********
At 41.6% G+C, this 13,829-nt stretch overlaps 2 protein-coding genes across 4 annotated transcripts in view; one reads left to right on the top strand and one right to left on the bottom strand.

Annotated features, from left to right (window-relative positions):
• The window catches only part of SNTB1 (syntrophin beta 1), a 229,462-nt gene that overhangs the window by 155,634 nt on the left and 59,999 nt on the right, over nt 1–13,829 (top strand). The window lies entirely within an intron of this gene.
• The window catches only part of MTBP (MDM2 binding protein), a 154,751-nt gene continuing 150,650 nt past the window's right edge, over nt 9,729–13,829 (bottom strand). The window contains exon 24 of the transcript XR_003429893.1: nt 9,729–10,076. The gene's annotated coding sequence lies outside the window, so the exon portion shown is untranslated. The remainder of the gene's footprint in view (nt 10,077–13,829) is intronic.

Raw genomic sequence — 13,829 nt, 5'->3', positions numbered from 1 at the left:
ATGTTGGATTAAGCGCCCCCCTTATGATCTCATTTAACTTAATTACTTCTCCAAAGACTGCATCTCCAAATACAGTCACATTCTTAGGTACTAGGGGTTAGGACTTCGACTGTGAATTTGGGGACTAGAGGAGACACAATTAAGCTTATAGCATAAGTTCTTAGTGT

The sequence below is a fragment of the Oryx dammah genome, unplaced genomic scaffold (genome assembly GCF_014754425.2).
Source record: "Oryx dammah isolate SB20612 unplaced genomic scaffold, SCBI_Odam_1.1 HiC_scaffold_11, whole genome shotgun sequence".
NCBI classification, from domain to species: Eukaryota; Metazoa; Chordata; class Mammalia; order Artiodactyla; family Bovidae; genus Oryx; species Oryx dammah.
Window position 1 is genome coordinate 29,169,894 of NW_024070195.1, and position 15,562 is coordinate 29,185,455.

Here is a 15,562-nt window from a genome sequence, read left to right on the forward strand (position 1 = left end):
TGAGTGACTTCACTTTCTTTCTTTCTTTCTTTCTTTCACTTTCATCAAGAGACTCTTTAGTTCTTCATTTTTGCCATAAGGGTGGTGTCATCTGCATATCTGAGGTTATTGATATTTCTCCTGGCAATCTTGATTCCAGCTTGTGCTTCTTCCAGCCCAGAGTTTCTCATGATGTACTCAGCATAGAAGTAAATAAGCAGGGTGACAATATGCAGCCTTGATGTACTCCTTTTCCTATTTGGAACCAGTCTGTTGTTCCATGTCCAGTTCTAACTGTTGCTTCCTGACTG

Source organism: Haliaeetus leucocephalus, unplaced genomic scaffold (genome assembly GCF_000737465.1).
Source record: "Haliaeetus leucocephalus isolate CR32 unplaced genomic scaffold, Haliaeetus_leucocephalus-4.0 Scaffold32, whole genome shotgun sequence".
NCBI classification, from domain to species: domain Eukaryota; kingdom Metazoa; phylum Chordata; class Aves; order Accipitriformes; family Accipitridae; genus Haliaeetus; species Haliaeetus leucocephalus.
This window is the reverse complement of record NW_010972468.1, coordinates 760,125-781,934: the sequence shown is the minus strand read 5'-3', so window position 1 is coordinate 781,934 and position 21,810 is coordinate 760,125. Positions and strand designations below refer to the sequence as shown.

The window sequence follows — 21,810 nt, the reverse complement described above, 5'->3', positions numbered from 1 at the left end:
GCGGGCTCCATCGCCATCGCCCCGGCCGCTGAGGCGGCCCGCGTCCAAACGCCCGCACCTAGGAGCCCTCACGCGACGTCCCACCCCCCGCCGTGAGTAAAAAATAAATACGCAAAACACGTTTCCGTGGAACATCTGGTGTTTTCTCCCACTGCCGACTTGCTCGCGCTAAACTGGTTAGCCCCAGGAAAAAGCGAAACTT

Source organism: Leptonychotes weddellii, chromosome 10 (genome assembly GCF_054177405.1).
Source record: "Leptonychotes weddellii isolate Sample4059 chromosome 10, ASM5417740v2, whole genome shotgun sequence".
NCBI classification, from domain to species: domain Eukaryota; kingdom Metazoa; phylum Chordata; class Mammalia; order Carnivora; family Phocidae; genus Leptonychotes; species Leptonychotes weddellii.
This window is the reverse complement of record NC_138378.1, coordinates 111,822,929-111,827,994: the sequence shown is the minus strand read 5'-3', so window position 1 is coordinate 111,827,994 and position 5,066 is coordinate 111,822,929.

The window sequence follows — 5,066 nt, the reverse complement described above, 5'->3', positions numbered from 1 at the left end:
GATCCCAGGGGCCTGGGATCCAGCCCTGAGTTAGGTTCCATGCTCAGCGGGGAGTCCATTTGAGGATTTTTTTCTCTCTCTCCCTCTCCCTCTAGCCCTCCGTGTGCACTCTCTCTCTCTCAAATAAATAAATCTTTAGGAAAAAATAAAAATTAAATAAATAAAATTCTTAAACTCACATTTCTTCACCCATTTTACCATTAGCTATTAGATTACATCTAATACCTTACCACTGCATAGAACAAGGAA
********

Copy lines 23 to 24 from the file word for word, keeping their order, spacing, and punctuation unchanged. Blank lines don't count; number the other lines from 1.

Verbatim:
The window sequence follows — 5,066 nt, the reverse complement described above, 5'->3', positions numbered from 1 at the left end:
GATCCCAGGGGCCTGGGATCCAGCCCTGAGTTAGGTTCCATGCTCAGCGGGGAGTCCATTTGAGGATTTTTTTCTCTCTCTCCCTCTCCCTCTAGCCCTCCGTGTGCACTCTCTCTCTCTCAAATAAATAAATCTTTAGGAAAAAATAAAAATTAAATAAATAAAATTCTTAAACTCACATTTCTTCACCCATTTTACCATTAGCTATTAGATTACATCTAATACCTTACCACTGCATAGAACAAGGAA